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Notes: Is Succession in Hardwood Forests a Stationary Markov Process?

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Past research has applied stationary Markov models to three kinds of problems arising in forestry: individual tree level models of forest succession, plot/canopy gap level models of forest succession, and stand level analyses of specific forest management problems. This class of stochastic model rests on two assumptions concerning the probability of the system moving from one state to another. First, the transition probabilities do not change over time--the process is stationary. Second, once the system is found in some specific state, the probabilities for the next transition do not depend on the path taken to get to that state--the Markov property. One plot level model of forest succession indicates that the stationarity assumption is violated. More complex models, Markov or otherwise, are needed to represent adequately the complicated spatial and temporal dynamics of forest succession. Forest Sci. 26:566-570.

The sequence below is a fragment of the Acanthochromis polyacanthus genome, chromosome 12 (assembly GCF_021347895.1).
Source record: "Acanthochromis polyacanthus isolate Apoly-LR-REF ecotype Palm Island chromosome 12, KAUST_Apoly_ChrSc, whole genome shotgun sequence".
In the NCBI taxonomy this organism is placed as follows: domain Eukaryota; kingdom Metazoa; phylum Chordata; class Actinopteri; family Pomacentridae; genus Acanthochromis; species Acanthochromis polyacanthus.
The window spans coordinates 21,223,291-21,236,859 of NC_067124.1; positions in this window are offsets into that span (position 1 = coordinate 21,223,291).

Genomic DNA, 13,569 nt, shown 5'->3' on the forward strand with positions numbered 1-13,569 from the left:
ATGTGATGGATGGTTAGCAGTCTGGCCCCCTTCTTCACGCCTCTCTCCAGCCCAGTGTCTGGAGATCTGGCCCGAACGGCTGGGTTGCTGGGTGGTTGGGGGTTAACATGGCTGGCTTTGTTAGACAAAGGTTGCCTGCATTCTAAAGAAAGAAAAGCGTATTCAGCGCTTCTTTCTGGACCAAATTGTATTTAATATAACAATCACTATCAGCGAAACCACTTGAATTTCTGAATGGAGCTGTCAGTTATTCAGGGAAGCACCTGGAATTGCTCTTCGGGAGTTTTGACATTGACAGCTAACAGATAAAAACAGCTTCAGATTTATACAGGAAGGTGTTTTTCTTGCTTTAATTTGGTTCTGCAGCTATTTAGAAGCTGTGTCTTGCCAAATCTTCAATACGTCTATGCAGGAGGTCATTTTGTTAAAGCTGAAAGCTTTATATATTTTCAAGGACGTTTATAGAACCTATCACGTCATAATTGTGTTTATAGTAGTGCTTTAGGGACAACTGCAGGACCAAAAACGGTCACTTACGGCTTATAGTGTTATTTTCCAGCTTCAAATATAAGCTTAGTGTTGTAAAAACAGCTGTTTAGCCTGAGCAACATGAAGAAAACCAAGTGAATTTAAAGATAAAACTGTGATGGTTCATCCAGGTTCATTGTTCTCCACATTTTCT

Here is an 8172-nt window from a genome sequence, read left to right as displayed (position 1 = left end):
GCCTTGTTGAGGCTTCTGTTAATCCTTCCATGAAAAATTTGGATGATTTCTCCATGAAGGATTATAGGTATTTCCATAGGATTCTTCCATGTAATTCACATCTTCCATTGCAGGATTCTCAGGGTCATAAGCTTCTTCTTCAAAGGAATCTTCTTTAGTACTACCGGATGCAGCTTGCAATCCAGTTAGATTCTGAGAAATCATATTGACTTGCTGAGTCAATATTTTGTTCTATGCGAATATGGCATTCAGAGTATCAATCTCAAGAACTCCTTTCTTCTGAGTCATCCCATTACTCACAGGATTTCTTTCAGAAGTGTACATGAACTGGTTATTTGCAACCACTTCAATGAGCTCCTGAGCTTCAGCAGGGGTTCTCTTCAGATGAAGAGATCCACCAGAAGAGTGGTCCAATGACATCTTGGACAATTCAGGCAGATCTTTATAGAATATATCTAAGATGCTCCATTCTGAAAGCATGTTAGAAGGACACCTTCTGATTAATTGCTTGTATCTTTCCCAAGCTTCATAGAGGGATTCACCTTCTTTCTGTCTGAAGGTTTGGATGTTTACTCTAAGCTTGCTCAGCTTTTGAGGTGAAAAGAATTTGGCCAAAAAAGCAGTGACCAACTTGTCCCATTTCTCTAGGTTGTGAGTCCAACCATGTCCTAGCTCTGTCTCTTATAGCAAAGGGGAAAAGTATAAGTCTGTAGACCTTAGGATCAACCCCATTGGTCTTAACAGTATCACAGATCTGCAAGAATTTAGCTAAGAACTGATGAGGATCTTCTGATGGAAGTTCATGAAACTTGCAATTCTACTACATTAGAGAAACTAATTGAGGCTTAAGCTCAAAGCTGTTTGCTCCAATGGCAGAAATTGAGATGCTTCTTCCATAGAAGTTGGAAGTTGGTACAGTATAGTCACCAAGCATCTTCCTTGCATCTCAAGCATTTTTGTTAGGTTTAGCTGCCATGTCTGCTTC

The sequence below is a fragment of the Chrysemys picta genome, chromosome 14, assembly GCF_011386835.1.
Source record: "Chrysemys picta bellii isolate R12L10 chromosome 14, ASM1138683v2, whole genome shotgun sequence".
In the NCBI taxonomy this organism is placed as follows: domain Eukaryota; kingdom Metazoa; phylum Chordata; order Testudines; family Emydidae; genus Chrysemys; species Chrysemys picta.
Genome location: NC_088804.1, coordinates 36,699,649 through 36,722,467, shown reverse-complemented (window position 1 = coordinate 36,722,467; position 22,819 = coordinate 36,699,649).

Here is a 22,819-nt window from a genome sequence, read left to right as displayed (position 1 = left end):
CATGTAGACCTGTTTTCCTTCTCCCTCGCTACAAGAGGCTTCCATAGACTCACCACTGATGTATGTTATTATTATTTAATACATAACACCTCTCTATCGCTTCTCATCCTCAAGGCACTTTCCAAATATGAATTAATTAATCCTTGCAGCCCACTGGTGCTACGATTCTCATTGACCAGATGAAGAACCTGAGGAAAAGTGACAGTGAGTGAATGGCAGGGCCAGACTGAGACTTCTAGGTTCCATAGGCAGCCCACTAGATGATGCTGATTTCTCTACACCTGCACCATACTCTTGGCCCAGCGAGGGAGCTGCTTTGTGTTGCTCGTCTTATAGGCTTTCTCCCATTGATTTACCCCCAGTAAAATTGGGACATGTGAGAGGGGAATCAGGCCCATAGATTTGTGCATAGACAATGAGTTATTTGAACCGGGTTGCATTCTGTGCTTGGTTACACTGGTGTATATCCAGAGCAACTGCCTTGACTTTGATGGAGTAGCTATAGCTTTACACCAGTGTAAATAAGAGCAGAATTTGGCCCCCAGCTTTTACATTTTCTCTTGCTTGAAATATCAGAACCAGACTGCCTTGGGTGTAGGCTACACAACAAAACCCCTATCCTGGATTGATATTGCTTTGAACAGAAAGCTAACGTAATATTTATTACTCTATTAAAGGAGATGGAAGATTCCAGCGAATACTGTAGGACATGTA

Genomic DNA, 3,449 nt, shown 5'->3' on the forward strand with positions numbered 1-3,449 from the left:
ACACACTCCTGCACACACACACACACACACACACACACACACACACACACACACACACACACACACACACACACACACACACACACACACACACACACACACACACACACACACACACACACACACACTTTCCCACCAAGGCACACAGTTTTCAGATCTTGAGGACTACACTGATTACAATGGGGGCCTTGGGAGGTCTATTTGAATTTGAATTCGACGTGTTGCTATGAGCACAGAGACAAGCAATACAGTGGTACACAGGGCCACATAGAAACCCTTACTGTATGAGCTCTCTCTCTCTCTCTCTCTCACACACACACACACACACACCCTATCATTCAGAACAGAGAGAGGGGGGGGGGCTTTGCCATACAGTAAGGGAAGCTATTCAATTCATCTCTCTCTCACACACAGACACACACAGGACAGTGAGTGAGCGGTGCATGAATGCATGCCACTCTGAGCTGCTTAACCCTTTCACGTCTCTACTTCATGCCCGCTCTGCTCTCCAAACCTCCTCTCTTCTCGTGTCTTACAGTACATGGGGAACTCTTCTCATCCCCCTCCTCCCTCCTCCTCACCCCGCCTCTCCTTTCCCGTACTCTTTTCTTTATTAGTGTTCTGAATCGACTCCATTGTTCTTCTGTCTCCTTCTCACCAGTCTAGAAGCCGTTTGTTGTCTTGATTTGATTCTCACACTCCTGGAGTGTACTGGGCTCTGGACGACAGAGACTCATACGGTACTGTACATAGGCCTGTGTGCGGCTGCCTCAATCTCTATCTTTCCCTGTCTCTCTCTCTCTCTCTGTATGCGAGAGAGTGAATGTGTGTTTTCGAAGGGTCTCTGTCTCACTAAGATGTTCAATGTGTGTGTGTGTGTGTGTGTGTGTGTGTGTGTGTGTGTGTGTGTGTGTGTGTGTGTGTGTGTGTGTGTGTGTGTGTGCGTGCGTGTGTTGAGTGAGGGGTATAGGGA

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Keywords: Forest succession; stationarity assumption

Document Type: Miscellaneous

Affiliations: Assistant Professor of Forestry, School of Forestry and Environmental Studies, Yale University, 205 Prospect Street, New Haven, CT 06511

Publication date: 1980-12-01

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    Forest Science is a peer-reviewed journal publishing fundamental and applied research that explores all aspects of natural and social sciences as they apply to the function and management of the forested ecosystems of the world. Topics include silviculture, forest management, biometrics, economics, entomology & pathology, fire & fuels management, forest ecology, genetics & tree improvement, geospatial technologies, harvesting & utilization, landscape ecology, operations research, forest policy, physiology, recreation, social sciences, soils & hydrology, and wildlife management.
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    2016 Impact Factor: 1.782 (Rank 17/64 in forestry)

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    June 1, 2016 to Feb. 28, 2017

    Also published by SAF:
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